Hiya Little Speckle, Good morning to you.Â I’ve put the stats from the latest votes together, and it seems we still believe you’re a boy.Â Only just…Â The current survey results put you at boy 44.44%, girl 38.89% and undecided 16.67% (current survey results).Â I’m leaning towards a girl for you.Â But not sure.
There was an interesting article today in the SMH by Deborah Smith about research into birds and how they may be able to influence the sex of their offspring… Article – Sex and the tweety: why redheads have more sons
“Sex and the tweety: why redheads have more sons
WHICH one will she choose? The fiery redhead or his black feathered rival? Looks count a lot to the pretty female finch on the lower perch. Given a choice, there is no question. She will go for her own kind, mating with the male with the same head colour as her – black. But if a redhead is her only option, she will do something extraordinary, Sydney scientists have found. She will produce many more sons than daughters after mating. The research is the best evidence yet that birds can control the sex of their offspring. With the help of some black dye, to cover up the red and trick the females, the researchers also showed the female Gouldian finches determined their offspring’s sex based on the male appearance alone.When black females thought they were mating with black males they had about equal numbers of sons and daughters.A Macquarie University biologist, Sarah Pryke, said there was no chemical or genetic interaction between the parents at work. “Change the colour of the male’s head with dye and the sex ratio changes.”She said her team’s study raised the question of whether other animals, perhaps even humans, have this ability to influence whether boys or girls are born. “This discovery will change our understanding of sex determination across the animal kingdom,” said Dr Pryke, whose study is published in the journal Science. How the Australian finches, which are an endangered species, subconsciously do it “is a big mystery,” she said, but one possibility is that the sight of a mate with a differently coloured head raises female stress levels, producing hormones that interrupt the normal processes of fertilisation. Why they do it is more clear. When finches with differently coloured heads mate – which happens about 30 per cent of the time in the wild – their babies are much more likely to die than in same colour unions.Â The risk of death for the girls is also higher than for the boys.A black female with no option but to mate with a red male, or vice versa, will go ahead anyway, but “make the best of a bad situation”, Dr Pryke said.By skewing their offspring’s sex ratio, so four times more boys than the vulnerable girls are born, they maximise their chances of some chicks surviving. Evidence of skewed sex ratios in humans include findings that optimistic women are more likely to have boys and women living under harsh conditions tend to have girls. “There is often a large increase in males produced after wars,” Dr Pryke said. “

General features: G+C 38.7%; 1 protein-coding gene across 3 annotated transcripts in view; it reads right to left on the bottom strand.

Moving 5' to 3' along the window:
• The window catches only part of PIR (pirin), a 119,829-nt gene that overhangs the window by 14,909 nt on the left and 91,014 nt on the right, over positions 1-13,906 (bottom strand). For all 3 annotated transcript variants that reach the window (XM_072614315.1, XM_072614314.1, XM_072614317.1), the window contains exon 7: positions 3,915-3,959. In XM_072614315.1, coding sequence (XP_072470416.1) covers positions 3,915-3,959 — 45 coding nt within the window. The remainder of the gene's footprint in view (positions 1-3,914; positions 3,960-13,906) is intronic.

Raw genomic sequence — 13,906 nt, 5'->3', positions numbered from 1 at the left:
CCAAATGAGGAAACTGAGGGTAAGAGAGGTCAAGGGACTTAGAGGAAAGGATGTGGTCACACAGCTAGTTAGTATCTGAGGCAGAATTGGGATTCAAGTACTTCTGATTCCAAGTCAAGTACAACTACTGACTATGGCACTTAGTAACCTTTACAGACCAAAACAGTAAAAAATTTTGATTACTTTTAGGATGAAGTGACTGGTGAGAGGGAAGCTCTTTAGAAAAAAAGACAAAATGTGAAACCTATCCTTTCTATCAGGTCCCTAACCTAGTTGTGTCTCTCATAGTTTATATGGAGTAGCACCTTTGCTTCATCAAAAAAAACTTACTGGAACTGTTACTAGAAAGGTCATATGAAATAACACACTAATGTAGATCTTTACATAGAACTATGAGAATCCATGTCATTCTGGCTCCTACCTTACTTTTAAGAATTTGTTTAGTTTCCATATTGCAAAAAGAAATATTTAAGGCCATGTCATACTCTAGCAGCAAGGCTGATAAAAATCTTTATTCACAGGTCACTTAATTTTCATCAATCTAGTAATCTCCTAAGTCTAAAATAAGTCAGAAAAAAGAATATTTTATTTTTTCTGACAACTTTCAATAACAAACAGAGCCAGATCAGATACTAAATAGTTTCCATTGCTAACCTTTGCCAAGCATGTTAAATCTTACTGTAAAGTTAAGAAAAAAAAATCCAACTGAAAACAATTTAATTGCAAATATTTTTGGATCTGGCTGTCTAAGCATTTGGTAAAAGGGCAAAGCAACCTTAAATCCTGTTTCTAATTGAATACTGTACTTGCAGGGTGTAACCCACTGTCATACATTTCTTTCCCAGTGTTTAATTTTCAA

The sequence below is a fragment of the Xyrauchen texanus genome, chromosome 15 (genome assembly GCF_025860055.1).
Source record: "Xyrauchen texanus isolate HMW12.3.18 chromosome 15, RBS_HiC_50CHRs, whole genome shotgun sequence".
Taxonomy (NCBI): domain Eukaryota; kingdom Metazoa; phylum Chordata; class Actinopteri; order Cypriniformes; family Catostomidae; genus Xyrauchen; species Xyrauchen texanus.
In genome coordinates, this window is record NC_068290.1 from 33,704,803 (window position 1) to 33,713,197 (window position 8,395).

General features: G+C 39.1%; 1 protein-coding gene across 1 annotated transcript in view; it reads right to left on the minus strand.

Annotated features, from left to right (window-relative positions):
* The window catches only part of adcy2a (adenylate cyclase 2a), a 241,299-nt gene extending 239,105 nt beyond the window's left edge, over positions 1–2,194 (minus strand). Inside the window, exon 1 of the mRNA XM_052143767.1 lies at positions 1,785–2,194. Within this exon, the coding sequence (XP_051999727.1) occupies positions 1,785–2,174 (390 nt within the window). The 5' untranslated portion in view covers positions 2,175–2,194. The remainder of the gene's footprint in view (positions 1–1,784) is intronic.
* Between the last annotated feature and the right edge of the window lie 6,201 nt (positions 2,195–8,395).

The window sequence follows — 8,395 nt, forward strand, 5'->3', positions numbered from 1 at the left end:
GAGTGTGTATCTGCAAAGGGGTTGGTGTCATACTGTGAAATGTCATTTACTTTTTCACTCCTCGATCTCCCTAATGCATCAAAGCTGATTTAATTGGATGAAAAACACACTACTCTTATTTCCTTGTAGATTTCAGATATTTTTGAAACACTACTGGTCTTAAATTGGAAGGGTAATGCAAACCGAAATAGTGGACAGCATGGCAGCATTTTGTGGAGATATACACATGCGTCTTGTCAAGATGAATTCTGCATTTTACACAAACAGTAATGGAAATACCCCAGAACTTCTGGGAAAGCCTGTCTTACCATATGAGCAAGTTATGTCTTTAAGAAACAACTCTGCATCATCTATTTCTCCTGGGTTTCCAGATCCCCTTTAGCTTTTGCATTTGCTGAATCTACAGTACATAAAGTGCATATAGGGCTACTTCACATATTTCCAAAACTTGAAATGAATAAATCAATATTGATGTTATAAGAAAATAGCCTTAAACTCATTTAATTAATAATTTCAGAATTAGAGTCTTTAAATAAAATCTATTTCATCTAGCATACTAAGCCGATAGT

Interesting – right?Â So if I am optimistic you’re more likely to be a boy.Â And stressed or under pressure, a girl?Â Or maybe I can influence it to just what I want (which I’m not sure how you’re be ’cause I really don’t have a preference.Â Though, before I thought about it much I for some reason wanted a girl.Â I just figured it would make more sense and I felt like I’d be used to girls better ’cause of all your aunts…)…
Mmm.. Weird Hey, I wonder if we can influence your sex.Â And I wonder if there was much your dad could have done about it…
Anyway, whatever you are, you kick a lot.Â So going by other friends, that means you’re not going to be a chilled out lounge baby.Â Â Maybe higher maintenance like me.
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